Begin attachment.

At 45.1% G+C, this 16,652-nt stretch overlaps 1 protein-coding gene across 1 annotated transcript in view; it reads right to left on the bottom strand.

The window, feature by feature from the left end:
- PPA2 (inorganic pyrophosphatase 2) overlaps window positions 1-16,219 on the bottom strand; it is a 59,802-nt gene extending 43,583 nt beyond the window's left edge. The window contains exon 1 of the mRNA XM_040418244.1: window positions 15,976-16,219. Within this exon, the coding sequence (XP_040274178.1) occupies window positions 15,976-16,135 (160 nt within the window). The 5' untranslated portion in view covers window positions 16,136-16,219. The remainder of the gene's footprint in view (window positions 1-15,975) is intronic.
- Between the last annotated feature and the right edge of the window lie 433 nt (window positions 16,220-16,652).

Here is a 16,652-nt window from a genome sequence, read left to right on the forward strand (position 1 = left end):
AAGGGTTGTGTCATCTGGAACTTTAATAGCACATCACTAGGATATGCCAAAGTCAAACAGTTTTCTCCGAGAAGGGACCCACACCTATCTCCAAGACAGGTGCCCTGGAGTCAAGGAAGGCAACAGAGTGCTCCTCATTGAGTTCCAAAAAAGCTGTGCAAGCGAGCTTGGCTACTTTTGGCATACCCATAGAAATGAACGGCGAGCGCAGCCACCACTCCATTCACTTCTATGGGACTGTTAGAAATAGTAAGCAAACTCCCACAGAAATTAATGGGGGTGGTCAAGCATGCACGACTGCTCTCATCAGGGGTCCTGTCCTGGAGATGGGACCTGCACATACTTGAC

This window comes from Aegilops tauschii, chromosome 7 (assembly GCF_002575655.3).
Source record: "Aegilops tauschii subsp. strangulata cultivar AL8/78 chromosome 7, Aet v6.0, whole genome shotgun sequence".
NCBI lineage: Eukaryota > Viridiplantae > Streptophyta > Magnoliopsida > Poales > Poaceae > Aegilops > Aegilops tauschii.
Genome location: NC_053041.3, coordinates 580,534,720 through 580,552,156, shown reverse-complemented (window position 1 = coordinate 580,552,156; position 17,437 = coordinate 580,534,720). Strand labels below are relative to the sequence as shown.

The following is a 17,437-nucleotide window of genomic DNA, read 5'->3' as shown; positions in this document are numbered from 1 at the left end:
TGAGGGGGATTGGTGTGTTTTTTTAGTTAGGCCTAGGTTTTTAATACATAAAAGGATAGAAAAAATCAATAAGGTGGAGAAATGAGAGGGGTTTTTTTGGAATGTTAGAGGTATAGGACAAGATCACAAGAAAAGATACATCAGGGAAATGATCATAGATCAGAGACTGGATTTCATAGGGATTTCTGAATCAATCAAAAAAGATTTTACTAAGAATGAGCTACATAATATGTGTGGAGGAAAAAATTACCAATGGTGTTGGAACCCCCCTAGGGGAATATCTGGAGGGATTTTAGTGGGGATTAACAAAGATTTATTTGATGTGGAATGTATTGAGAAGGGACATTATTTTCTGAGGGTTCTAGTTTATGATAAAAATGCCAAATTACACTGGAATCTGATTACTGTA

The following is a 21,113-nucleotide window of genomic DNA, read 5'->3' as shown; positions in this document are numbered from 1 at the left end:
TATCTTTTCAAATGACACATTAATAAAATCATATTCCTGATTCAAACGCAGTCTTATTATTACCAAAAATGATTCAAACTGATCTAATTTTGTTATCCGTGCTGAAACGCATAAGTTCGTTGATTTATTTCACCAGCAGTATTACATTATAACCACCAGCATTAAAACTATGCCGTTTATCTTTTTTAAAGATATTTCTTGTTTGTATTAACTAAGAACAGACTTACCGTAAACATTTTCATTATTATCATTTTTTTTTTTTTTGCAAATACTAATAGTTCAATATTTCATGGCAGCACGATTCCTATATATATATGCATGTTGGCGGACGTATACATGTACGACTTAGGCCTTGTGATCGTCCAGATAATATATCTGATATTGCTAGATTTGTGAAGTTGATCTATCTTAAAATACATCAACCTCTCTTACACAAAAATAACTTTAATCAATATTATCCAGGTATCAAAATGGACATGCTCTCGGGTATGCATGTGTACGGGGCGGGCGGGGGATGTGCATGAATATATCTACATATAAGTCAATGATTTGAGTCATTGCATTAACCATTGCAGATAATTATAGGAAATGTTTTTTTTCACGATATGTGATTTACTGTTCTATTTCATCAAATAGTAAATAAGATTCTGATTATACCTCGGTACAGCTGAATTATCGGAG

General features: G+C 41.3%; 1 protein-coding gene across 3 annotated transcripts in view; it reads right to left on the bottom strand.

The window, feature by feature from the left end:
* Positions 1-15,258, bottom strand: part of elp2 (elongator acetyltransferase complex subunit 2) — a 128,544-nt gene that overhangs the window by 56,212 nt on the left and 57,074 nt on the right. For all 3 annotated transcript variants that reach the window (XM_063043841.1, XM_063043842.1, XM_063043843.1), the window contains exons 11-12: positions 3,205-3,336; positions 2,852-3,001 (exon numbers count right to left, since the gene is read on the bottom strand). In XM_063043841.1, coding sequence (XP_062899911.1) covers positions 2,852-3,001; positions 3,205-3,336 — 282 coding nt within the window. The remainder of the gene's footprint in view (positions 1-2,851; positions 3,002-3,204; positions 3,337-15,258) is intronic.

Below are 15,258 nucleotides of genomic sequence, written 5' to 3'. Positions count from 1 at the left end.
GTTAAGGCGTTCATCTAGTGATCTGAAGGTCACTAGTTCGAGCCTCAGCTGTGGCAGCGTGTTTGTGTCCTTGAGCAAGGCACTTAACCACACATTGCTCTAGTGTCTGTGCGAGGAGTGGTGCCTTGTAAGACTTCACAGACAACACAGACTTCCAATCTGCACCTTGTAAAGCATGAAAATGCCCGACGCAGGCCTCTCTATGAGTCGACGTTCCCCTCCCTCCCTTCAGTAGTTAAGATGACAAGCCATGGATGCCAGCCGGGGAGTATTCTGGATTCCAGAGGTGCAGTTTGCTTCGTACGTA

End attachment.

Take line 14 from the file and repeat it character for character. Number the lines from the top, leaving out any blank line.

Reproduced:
TATCTTTTCAAATGACACATTAATAAAATCATATTCCTGATTCAAACGCAGTCTTATTATTACCAAAAATGATTCAAACTGATCTAATTTTGTTATCCGTGCTGAAACGCATAAGTTCGTTGATTTATTTCACCAGCAGTATTACATTATAACCACCAGCATTAAAACTATGCCGTTTATCTTTTTTAAAGATATTTCTTGTTTGTATTAACTAAGAACAGACTTACCGTAAACATTTTCATTATTATCATTTTTTTTTTTTTTGCAAATACTAATAGTTCAATATTTCATGGCAGCACGATTCCTATATATATATGCATGTTGGCGGACGTATACATGTACGACTTAGGCCTTGTGATCGTCCAGATAATATATCTGATATTGCTAGATTTGTGAAGTTGATCTATCTTAAAATACATCAACCTCTCTTACACAAAAATAACTTTAATCAATATTATCCAGGTATCAAAATGGACATGCTCTCGGGTATGCATGTGTACGGGGCGGGCGGGGGATGTGCATGAATATATCTACATATAAGTCAATGATTTGAGTCATTGCATTAACCATTGCAGATAATTATAGGAAATGTTTTTTTTCACGATATGTGATTTACTGTTCTATTTCATCAAATAGTAAATAAGATTCTGATTATACCTCGGTACAGCTGAATTATCGGAG